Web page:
by the operating system? If so, what is your basis for that
assumption?
You are obviously too stupid to understand, so I will make it as clear
as possible: I do not make that assumption. Got it?

You made up the assumption, asked me (as if it were somehow related to
anything I wrote, which it is not) if I held it. I was clear that the
source of that assumption was you, not me. I never wrote anything on
which your baby pseudo-cross examination could be based. Go away.
Sep 16 '06 #23

P: n/a
Richard Heathfield wrote:
...I think this is an over-reaction.

Over-reactions do, of course, make for lively and sometimes entertaining
reading, but nevertheless they rarely reflect credit on their authors.
But I answered his question: whether I assumed <Keith Thompson
fabrication>. He then claimed I had not answered it. This can only be
true if I _did_ make his assumption and then had refused to answer his
second question. But that second question assumes an answer to the
first question. His first question was dishonest: his claim that I did
not answer was even more dishonest.
Sep 16 '06 #24

P: n/a
Joe Wright said:
Richard Heathfield wrote:
>Joe Wright said:

<snip>
>>The point of free() is to allow the re-use of allocated memory within
the program. To free() allocated memory just prior to program
termination is harmless but useless. The OS will reclaim all allocated
memory when your program terminates.

That kind of thinking costs money, when main() becomes foo(), and foo()
is called in a loop. Fortunately, money is conserved, and the maintenance
programmer's family gets buns for tea.

I'm trying to read the paragraph above. How should main() become foo()?
You write what you think is an application. It has a main() and everything.
It's huge. Easily a quarter of a million lines. It goes into production. A
few years later, someone spots that it isn't /really/ an application - it's
just a library routine! And so they s/main/foo/ (or some more fitting name,
obviously), and call the thing over and over again, in a loop. Suddenly,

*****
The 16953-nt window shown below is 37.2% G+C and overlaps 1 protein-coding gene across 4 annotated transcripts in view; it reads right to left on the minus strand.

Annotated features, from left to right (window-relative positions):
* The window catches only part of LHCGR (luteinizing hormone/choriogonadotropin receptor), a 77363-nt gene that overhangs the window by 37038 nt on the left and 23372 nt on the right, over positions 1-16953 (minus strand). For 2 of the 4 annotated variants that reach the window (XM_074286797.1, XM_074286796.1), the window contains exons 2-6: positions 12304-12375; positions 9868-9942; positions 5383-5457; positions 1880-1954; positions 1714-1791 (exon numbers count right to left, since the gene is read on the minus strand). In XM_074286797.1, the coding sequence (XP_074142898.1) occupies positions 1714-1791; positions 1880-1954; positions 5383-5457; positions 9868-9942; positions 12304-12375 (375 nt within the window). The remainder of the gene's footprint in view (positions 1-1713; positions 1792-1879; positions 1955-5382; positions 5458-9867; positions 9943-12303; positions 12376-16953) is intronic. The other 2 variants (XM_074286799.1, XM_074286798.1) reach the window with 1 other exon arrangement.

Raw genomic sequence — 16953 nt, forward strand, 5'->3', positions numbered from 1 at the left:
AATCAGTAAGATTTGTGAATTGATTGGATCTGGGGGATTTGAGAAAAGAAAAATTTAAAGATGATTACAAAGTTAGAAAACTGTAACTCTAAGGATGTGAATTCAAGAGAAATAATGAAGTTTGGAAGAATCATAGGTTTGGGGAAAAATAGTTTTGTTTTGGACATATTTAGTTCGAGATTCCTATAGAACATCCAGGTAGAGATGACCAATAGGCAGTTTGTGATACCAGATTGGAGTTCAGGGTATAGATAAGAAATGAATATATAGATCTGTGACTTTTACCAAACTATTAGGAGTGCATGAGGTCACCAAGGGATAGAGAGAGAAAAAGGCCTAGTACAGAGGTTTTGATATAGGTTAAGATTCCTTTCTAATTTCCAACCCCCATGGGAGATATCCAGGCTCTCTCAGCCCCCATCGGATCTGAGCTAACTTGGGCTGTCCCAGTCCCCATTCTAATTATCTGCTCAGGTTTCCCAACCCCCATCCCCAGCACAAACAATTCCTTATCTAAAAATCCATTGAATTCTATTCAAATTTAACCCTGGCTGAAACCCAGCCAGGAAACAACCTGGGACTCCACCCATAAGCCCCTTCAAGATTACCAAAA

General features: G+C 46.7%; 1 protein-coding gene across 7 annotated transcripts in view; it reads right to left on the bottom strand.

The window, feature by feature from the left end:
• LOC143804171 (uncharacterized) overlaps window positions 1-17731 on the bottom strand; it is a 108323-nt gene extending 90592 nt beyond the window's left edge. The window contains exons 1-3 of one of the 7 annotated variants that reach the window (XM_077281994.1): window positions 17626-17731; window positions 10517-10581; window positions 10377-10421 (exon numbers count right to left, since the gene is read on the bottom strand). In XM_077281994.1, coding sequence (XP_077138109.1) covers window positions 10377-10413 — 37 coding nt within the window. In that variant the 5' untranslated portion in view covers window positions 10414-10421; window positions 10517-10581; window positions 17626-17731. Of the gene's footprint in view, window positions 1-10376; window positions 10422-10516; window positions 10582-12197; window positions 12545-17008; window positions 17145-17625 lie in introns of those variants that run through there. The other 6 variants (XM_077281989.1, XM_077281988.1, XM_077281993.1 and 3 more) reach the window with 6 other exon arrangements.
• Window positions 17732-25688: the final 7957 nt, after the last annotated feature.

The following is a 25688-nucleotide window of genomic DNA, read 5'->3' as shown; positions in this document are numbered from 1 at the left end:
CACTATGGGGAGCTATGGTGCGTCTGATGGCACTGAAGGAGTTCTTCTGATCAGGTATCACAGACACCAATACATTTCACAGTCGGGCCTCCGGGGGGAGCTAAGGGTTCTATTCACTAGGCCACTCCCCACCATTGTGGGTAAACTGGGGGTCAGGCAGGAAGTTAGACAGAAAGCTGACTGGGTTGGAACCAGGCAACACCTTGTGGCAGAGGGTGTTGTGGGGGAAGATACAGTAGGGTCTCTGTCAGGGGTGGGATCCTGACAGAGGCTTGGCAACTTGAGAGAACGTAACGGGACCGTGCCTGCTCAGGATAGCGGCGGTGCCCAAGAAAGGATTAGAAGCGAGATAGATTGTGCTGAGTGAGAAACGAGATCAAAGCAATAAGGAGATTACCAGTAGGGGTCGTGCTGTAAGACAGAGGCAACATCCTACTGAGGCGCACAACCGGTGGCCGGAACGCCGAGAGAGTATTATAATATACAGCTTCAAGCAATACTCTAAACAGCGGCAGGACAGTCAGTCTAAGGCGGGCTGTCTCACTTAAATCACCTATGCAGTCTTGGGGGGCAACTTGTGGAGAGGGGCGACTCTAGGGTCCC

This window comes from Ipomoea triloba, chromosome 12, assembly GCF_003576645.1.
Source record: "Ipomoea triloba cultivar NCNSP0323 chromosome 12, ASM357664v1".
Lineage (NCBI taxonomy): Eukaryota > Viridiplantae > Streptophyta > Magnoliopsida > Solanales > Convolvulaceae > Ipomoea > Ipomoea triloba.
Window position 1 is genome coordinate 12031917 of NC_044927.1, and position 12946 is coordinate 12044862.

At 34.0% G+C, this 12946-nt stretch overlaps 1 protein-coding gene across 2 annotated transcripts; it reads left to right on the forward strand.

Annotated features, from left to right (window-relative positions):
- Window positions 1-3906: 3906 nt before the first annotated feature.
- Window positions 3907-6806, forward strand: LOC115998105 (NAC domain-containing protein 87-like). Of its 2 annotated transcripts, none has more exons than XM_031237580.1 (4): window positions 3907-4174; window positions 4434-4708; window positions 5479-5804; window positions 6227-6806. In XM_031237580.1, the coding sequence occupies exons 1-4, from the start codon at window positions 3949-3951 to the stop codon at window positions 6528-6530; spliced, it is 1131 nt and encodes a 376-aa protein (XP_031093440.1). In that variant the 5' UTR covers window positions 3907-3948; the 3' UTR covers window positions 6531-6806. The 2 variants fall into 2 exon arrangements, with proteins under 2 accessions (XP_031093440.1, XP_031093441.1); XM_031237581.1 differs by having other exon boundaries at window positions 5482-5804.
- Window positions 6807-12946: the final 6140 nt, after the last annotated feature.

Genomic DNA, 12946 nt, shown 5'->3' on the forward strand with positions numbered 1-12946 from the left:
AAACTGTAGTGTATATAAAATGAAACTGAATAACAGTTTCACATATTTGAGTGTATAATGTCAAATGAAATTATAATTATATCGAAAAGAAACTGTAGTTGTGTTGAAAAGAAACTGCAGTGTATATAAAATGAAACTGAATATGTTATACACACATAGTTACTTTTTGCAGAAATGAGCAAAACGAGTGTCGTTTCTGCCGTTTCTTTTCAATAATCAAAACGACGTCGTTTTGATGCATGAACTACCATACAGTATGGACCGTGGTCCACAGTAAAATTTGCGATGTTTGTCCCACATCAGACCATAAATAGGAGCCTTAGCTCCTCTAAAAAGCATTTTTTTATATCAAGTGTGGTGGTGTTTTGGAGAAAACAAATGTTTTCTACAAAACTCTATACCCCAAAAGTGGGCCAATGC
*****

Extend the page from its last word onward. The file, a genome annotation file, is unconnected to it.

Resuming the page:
memory is dripping out of the side-panels and forming puddles under the
raised floor.

When I was at MumbleCo, I was working on just such a program. Unfortunately,
at the time I didn't have the clout to make the project lead realise the
importance of good housekeeping. Along with quite a few others, I worked on
that program for over a year, and then it finally went in, and I wandered
off to greener pa$ture$, as they say.

Some years later, I found myself working for CoughCo, who had paid MumbleCo
a significant sum of money for the program (I don't know whether it was a
transfer of ownership or a mere licensing deal, and it doesn't really
matter for the purpose of this account). It was no coincidence that CoughCo
hired me, of course. They were after my experience of the program.

Anyway, CoughCo decided that this wasn't a program really. It was just a
subroutine. Admittedly, at 250KLOC or so, it was a rather *big* subroutine,
but a subroutine nonetheless. And so they gave main a new name, and called
it from their own main. In a loop. And that's when the memory usage hit the
ceiling.

Good housekeeping isn't just pedantry in practice. It's part of defensive
programming.

--
Richard Heathfield
"Usenet is a strange place" - dmr 29/7/1999
http://www.cpax.org.uk
email: rjh at above domain (but drop the www, obviously)
Sep 16 '06 #25

P: n/a